Training for Time Crunched Cyclists – Jim Rutberg

Key Words: Training, Cycling, Busy People, Productivity, HIIT, Threshold, FTP

Jim Rutberg joins us today on the show to talk about the new 3rd edition of The Time Crunched Cyclist that is due out in March 2017. We talk about marketing/business practices for coaches, training tactics for those with limited time and what is new in the book, including strength training and a huge nutrition section.


BIO

jim-rutberg

Jim was a collegiate cyclist and raced after college as well before starting with CTS as a coach in 2000. He started writing books/web content and has written 8 books at this point on cycling and, recently, on ultra-running. His book ‘The Time Crunched Cyclist’, co-authored with Chris Carmichael, is a popular handbook for the busy athlete.

 
 

Questions 

Working in bigger coaching company
In CTS, can see how other coaches work with other athletes, good network of coaches and athletes
“Coaching can be a hard industry to make a living in”
good / bad practices for coaching success
Success of a coach isn’t necessarily connected to coaching ability, a lot related to network/environmental factors
Common coach mistake:: people over-rely on science end of coaching vs personal. Don’t forget you’re dealing with a human
What is time crunched cyclist ?
Time Crunched: 6-8 hours per week available for training. Just don’t have enough training time for standard periodization plan
People who can’t do normal periodization don’t have the time or focus to make that work. Life has to be pretty predictable to make that work. The busier a person is, they have to prioritize something other than structured training.
Want people to perform well, have fun and be competitive in a reasonable time frame
Adapted to the reality of people’s lives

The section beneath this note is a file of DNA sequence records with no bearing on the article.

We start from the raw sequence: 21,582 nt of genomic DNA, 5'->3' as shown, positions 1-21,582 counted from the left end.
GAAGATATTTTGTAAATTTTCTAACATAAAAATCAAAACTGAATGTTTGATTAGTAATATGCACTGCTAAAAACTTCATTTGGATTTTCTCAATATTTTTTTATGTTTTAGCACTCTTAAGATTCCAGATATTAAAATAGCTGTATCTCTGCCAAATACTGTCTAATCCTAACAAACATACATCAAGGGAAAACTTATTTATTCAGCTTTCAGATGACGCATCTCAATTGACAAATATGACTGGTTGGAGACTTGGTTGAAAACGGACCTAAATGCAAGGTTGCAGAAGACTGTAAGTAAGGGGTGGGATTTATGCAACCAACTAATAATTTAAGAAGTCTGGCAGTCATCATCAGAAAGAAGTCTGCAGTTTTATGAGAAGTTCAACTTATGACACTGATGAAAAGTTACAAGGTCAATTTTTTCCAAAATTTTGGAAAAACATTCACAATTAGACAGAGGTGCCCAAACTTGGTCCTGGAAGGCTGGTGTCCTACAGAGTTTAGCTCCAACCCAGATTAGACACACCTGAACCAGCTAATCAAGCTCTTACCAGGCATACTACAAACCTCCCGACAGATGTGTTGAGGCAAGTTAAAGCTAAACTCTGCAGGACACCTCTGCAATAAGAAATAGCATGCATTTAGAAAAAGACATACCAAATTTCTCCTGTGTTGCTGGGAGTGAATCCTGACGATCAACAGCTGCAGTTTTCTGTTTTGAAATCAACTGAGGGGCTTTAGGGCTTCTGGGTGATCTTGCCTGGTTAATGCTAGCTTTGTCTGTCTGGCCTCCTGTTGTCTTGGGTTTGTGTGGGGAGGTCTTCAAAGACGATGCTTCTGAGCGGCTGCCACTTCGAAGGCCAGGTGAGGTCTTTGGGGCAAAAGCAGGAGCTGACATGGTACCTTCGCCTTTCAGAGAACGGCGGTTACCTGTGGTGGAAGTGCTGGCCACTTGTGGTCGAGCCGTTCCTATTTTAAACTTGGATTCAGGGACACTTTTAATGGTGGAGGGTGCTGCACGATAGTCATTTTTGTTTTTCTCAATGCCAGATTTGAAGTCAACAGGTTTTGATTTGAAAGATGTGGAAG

3rd edition changes
People have been following along for awhile, Low volume high intensity: people make slow progress cycle after cycle or use it periodically but at some point hit a limit on what they can do with the training alone with time limits / limits on intensity can handle in week
You reach a point where you can’t add more workload–no more room
Body weight becomes a factor: can improve power to weight and VO2max by losing weight
Most masters he works with only had 10-15lbs to lose.
Skip junk food/start exercising –this audience already doing it
Weight vs composition?
Always been a debate re weight training for endurance athletes
  – As we age, benefits to gaining muscle mass
  – Strength training becomes more important
  – Most people just want to stay fit and enjoy the ride, and be a well rounded human
   – Most people can fit body weight exercise into the day
Reverse periodization: harder efforts further away from the event, then volume
The TCC plan basically increases VO2max quick but it won’t be able to last long, fatigue builds quickly
In an optimal world, we do volume and endurance base training, the TCC largely excludes this except for blocks of endurance when time/vacation allows.